Blind architect involved in 35-storey CNIB building in Edmonton
Edmonton city council has unanimously approved a new development uniquely designed for those who are blind and visually impaired in Edmonton’s Oliver neighbourhood.
The Canadian National Institute for the Blind plans to replace its office on 120 Street and Jasper Avenue with a new 35-storey building. The mixed-use tower will see commercial and retail space, including CNIB offices, along with apartments for the blind and visually impaired.
“This knocks it out of the park,” Mayor Don Iveson said of the building’s design. “And yes, it’s a tall building but if people will step forward and provide this kind of beauty and these kinds of contributions – onsite or offsite or both – then that’s what I’m looking for.”
The CNIB is working with American architect Chris Downey who, after 20 years as an architect, unexpectedly lost his sight eight years ago while undergoing surgery to remove a brain tumour.
From textured walkways and Braille on doors, to audio prompts in the elevators and wayfinding mechanisms in the hallways, the entire building will be specially designed to accommodate the blind and visually impaired.
“The entry is on the sidewalk, on the street and a big challenge is, how do you find the front door when you can’t see the sign to tell you where it is?” Downey used as an example.
“Other things you can do is, work with canopies and recesses as we have for the building so it actually sounds different,” he continued. “The sound – as it bounces off the tapping from the tip of your cane, hits the building and comes back to your ear – it will give you a good indication of, that’s where a door might be.”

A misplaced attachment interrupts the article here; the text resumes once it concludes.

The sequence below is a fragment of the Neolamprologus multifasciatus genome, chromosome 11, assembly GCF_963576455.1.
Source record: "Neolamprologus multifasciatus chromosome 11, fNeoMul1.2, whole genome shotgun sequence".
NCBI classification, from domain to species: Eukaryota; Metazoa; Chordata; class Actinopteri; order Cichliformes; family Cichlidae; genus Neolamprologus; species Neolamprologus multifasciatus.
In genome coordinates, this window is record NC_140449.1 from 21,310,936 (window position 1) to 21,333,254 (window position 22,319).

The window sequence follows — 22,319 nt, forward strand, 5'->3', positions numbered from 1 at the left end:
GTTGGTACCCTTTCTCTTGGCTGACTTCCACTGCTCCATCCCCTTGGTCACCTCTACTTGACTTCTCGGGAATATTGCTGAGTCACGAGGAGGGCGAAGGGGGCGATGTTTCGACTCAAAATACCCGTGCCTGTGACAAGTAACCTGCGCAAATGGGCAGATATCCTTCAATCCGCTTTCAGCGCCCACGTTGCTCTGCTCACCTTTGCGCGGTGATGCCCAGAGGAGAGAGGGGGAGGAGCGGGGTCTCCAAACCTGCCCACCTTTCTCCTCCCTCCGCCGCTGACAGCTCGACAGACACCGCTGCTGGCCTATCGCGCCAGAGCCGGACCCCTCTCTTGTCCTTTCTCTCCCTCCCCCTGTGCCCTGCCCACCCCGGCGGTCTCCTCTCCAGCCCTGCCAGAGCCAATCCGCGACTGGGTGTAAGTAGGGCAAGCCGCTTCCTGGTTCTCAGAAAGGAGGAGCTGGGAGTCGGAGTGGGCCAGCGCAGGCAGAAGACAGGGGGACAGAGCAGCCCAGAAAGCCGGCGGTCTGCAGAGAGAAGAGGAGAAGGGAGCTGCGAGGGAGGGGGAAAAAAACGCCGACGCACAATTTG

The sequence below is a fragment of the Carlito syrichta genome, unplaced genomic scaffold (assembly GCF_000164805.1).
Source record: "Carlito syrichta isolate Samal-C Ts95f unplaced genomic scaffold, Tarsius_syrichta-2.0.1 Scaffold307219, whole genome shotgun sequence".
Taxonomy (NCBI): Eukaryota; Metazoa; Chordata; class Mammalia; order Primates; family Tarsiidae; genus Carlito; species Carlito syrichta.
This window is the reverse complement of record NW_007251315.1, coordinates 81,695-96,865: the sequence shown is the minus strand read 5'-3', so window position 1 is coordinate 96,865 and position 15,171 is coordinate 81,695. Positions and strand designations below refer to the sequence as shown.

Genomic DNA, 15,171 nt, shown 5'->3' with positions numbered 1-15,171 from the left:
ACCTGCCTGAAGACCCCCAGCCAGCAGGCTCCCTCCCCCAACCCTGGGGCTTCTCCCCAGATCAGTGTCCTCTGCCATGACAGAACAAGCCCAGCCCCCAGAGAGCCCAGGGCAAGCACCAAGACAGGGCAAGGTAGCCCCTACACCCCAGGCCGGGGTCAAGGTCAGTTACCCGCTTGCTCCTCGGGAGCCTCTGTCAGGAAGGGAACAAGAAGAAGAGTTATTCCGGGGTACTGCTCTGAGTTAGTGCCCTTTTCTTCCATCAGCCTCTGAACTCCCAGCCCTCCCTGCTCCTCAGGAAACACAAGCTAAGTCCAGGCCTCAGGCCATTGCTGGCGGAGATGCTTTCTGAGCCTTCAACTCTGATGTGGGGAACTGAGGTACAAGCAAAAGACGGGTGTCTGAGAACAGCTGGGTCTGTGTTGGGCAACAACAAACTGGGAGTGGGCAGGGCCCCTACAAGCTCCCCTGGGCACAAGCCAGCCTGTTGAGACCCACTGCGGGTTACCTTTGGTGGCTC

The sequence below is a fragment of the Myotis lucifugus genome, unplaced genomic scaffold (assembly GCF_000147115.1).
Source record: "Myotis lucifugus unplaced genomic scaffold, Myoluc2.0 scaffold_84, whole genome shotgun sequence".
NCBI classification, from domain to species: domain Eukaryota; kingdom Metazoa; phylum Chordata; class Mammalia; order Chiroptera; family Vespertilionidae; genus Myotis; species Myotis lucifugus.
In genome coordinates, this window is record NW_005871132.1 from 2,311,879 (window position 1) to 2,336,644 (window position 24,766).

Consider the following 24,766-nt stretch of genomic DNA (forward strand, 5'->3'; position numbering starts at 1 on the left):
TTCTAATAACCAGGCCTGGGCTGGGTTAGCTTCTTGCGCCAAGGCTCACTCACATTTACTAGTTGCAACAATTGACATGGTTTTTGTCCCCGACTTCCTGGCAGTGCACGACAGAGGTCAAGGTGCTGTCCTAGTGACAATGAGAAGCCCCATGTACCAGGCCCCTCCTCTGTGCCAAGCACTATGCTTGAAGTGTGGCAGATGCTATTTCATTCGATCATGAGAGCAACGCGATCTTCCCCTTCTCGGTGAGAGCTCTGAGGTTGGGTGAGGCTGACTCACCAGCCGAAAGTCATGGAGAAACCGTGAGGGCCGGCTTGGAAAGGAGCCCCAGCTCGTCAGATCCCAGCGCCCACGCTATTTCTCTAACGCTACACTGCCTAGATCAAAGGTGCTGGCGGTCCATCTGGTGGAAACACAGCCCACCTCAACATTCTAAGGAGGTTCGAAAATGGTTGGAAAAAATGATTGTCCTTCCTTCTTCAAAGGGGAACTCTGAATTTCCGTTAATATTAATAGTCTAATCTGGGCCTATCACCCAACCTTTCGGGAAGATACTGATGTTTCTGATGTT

John Mulka, regional vice president of the CNIB in B.C., Alberta and northern Canada, said he was blown away by Downey’s work.
“I think this is going to be a Hallmark facility. It’s going to be state of the art and it’s going to be something a lot of Canadians are going to be envious of and it’s great that it’s right here in Edmonton.”
After losing his sight, Downey was forced to change the way he works. While he may not be able to physically see the projects he’s working on, Downey said he’s adapted.
“I started to realize that sight is really just part of the typical skill set, the typical tools you use to do the work. It doesn’t affect how you think, it doesn’t affect your creative process. All that is intact,” he said.
“It’s really reading drawings through touch, which works quite well and takes a bit more time, but it has some advantages and some things I really like about it.”
With much of his work now centred on the blind and visually impaired, Downey said he was excited to work on the Edmonton proposal and believes more designs need to consider those with disabilities.
“The idea that we’re all sort of quote ‘normal’ and all walk around with two legs and have typical standard procedures and see and have all sensory capabilities, that’s a fallacy,” he said.
“This is not a typical concept and I think it’s a beautiful, wonderful concept that really starts expanding how we think about our buildings and how they’re designed to really be there for the society that will use it.”
The zoning for the area needed approval from Edmonton city council, which was granted Monday afternoon.
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